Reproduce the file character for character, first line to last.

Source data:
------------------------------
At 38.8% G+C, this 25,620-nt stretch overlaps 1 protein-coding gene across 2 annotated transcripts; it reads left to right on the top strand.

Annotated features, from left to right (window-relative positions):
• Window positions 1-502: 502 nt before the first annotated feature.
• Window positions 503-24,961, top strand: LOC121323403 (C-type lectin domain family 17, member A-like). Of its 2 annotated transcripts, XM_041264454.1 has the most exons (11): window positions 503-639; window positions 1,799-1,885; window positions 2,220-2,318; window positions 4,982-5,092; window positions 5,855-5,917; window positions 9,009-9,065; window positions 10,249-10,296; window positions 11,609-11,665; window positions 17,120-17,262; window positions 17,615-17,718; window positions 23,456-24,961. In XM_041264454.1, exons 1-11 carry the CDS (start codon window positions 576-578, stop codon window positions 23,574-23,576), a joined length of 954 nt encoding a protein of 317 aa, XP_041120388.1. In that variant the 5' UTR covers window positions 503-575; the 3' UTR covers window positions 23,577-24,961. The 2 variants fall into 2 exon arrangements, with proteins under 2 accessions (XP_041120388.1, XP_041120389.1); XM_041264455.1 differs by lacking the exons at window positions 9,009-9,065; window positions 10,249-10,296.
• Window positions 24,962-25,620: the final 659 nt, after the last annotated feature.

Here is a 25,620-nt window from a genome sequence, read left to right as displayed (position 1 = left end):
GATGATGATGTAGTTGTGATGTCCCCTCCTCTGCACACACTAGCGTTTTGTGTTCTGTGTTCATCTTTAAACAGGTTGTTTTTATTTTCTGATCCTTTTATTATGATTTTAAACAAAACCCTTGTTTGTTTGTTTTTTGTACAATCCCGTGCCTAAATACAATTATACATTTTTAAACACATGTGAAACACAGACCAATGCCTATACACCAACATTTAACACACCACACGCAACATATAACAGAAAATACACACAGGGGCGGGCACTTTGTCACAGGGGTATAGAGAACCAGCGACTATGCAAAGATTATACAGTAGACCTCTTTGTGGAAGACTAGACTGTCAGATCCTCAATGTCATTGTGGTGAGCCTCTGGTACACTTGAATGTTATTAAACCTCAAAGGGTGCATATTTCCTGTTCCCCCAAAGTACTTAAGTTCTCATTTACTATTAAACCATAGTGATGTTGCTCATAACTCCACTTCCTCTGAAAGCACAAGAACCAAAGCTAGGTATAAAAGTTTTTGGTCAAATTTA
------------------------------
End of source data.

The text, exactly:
At 38.8% G+C, this 25,620-nt stretch overlaps 1 protein-coding gene across 2 annotated transcripts; it reads left to right on the top strand.

Annotated features, from left to right (window-relative positions):
• Window positions 1-502: 502 nt before the first annotated feature.
• Window positions 503-24,961, top strand: LOC121323403 (C-type lectin domain family 17, member A-like). Of its 2 annotated transcripts, XM_041264454.1 has the most exons (11): window positions 503-639; window positions 1,799-1,885; window positions 2,220-2,318; window positions 4,982-5,092; window positions 5,855-5,917; window positions 9,009-9,065; window positions 10,249-10,296; window positions 11,609-11,665; window positions 17,120-17,262; window positions 17,615-17,718; window positions 23,456-24,961. In XM_041264454.1, exons 1-11 carry the CDS (start codon window positions 576-578, stop codon window positions 23,574-23,576), a joined length of 954 nt encoding a protein of 317 aa, XP_041120388.1. In that variant the 5' UTR covers window positions 503-575; the 3' UTR covers window positions 23,577-24,961. The 2 variants fall into 2 exon arrangements, with proteins under 2 accessions (XP_041120388.1, XP_041120389.1); XM_041264455.1 differs by lacking the exons at window positions 9,009-9,065; window positions 10,249-10,296.
• Window positions 24,962-25,620: the final 659 nt, after the last annotated feature.

Here is a 25,620-nt window from a genome sequence, read left to right as displayed (position 1 = left end):
GATGATGATGTAGTTGTGATGTCCCCTCCTCTGCACACACTAGCGTTTTGTGTTCTGTGTTCATCTTTAAACAGGTTGTTTTTATTTTCTGATCCTTTTATTATGATTTTAAACAAAACCCTTGTTTGTTTGTTTTTTGTACAATCCCGTGCCTAAATACAATTATACATTTTTAAACACATGTGAAACACAGACCAATGCCTATACACCAACATTTAACACACCACACGCAACATATAACAGAAAATACACACAGGGGCGGGCACTTTGTCACAGGGGTATAGAGAACCAGCGACTATGCAAAGATTATACAGTAGACCTCTTTGTGGAAGACTAGACTGTCAGATCCTCAATGTCATTGTGGTGAGCCTCTGGTACACTTGAATGTTATTAAACCTCAAAGGGTGCATATTTCCTGTTCCCCCAAAGTACTTAAGTTCTCATTTACTATTAAACCATAGTGATGTTGCTCATAACTCCACTTCCTCTGAAAGCACAAGAACCAAAGCTAGGTATAAAAGTTTTTGGTCAAATTTA